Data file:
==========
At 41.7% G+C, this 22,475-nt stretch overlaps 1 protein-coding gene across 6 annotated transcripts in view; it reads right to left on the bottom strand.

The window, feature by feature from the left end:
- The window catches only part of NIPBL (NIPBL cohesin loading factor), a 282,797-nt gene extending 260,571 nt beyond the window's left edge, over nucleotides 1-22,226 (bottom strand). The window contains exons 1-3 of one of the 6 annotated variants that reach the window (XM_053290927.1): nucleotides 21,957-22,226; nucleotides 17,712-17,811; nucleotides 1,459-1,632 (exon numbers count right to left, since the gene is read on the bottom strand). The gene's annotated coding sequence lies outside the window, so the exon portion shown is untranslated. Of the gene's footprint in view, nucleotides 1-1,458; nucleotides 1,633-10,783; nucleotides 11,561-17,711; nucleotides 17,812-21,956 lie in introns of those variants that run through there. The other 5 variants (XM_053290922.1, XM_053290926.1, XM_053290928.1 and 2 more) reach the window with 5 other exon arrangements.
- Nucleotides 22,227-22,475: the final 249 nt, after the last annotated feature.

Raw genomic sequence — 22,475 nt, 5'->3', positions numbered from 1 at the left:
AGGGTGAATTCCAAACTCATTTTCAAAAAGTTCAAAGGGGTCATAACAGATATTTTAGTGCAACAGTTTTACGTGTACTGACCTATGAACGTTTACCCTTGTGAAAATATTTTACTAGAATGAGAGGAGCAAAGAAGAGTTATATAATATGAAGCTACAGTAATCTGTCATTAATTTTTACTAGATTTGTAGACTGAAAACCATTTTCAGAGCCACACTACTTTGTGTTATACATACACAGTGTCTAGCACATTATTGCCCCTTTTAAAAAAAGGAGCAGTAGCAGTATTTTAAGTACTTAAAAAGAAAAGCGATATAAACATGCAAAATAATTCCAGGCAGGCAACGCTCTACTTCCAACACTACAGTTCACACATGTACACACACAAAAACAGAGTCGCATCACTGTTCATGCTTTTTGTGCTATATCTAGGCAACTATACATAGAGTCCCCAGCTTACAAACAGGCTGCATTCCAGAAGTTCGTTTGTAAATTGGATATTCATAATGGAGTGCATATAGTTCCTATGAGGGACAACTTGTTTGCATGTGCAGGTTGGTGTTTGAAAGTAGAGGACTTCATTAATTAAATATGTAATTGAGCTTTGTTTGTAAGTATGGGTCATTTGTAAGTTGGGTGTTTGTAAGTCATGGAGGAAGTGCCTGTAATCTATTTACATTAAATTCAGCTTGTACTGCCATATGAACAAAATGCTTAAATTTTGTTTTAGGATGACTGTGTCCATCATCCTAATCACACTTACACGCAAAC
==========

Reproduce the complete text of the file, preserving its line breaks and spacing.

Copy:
At 41.7% G+C, this 22,475-nt stretch overlaps 1 protein-coding gene across 6 annotated transcripts in view; it reads right to left on the bottom strand.

The window, feature by feature from the left end:
- The window catches only part of NIPBL (NIPBL cohesin loading factor), a 282,797-nt gene extending 260,571 nt beyond the window's left edge, over nucleotides 1-22,226 (bottom strand). The window contains exons 1-3 of one of the 6 annotated variants that reach the window (XM_053290927.1): nucleotides 21,957-22,226; nucleotides 17,712-17,811; nucleotides 1,459-1,632 (exon numbers count right to left, since the gene is read on the bottom strand). The gene's annotated coding sequence lies outside the window, so the exon portion shown is untranslated. Of the gene's footprint in view, nucleotides 1-1,458; nucleotides 1,633-10,783; nucleotides 11,561-17,711; nucleotides 17,812-21,956 lie in introns of those variants that run through there. The other 5 variants (XM_053290922.1, XM_053290926.1, XM_053290928.1 and 2 more) reach the window with 5 other exon arrangements.
- Nucleotides 22,227-22,475: the final 249 nt, after the last annotated feature.

Raw genomic sequence — 22,475 nt, 5'->3', positions numbered from 1 at the left:
AGGGTGAATTCCAAACTCATTTTCAAAAAGTTCAAAGGGGTCATAACAGATATTTTAGTGCAACAGTTTTACGTGTACTGACCTATGAACGTTTACCCTTGTGAAAATATTTTACTAGAATGAGAGGAGCAAAGAAGAGTTATATAATATGAAGCTACAGTAATCTGTCATTAATTTTTACTAGATTTGTAGACTGAAAACCATTTTCAGAGCCACACTACTTTGTGTTATACATACACAGTGTCTAGCACATTATTGCCCCTTTTAAAAAAAGGAGCAGTAGCAGTATTTTAAGTACTTAAAAAGAAAAGCGATATAAACATGCAAAATAATTCCAGGCAGGCAACGCTCTACTTCCAACACTACAGTTCACACATGTACACACACAAAAACAGAGTCGCATCACTGTTCATGCTTTTTGTGCTATATCTAGGCAACTATACATAGAGTCCCCAGCTTACAAACAGGCTGCATTCCAGAAGTTCGTTTGTAAATTGGATATTCATAATGGAGTGCATATAGTTCCTATGAGGGACAACTTGTTTGCATGTGCAGGTTGGTGTTTGAAAGTAGAGGACTTCATTAATTAAATATGTAATTGAGCTTTGTTTGTAAGTATGGGTCATTTGTAAGTTGGGTGTTTGTAAGTCATGGAGGAAGTGCCTGTAATCTATTTACATTAAATTCAGCTTGTACTGCCATATGAACAAAATGCTTAAATTTTGTTTTAGGATGACTGTGTCCATCATCCTAATCACACTTACACGCAAAC